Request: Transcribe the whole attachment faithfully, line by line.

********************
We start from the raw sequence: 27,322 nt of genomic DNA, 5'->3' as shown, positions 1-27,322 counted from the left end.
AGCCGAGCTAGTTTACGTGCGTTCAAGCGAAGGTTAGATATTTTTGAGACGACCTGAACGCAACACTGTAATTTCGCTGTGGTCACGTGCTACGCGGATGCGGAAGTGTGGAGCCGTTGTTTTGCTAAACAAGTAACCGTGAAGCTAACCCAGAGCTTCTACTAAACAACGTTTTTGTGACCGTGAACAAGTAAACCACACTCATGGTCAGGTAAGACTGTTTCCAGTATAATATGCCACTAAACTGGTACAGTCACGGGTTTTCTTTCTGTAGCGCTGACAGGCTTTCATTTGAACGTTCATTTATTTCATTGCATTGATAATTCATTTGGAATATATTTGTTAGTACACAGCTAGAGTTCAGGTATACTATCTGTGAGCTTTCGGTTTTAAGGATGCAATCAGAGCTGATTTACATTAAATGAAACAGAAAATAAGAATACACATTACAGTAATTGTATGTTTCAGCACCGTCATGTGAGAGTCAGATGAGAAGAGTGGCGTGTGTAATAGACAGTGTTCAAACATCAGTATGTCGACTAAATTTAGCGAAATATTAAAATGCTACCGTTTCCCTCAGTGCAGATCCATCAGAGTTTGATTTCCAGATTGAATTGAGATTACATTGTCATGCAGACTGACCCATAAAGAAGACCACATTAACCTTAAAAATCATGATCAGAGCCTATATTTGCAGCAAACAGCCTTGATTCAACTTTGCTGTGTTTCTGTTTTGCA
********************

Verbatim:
We start from the raw sequence: 27,322 nt of genomic DNA, 5'->3' as shown, positions 1-27,322 counted from the left end.
AGCCGAGCTAGTTTACGTGCGTTCAAGCGAAGGTTAGATATTTTTGAGACGACCTGAACGCAACACTGTAATTTCGCTGTGGTCACGTGCTACGCGGATGCGGAAGTGTGGAGCCGTTGTTTTGCTAAACAAGTAACCGTGAAGCTAACCCAGAGCTTCTACTAAACAACGTTTTTGTGACCGTGAACAAGTAAACCACACTCATGGTCAGGTAAGACTGTTTCCAGTATAATATGCCACTAAACTGGTACAGTCACGGGTTTTCTTTCTGTAGCGCTGACAGGCTTTCATTTGAACGTTCATTTATTTCATTGCATTGATAATTCATTTGGAATATATTTGTTAGTACACAGCTAGAGTTCAGGTATACTATCTGTGAGCTTTCGGTTTTAAGGATGCAATCAGAGCTGATTTACATTAAATGAAACAGAAAATAAGAATACACATTACAGTAATTGTATGTTTCAGCACCGTCATGTGAGAGTCAGATGAGAAGAGTGGCGTGTGTAATAGACAGTGTTCAAACATCAGTATGTCGACTAAATTTAGCGAAATATTAAAATGCTACCGTTTCCCTCAGTGCAGATCCATCAGAGTTTGATTTCCAGATTGAATTGAGATTACATTGTCATGCAGACTGACCCATAAAGAAGACCACATTAACCTTAAAAATCATGATCAGAGCCTATATTTGCAGCAAACAGCCTTGATTCAACTTTGCTGTGTTTCTGTTTTGCA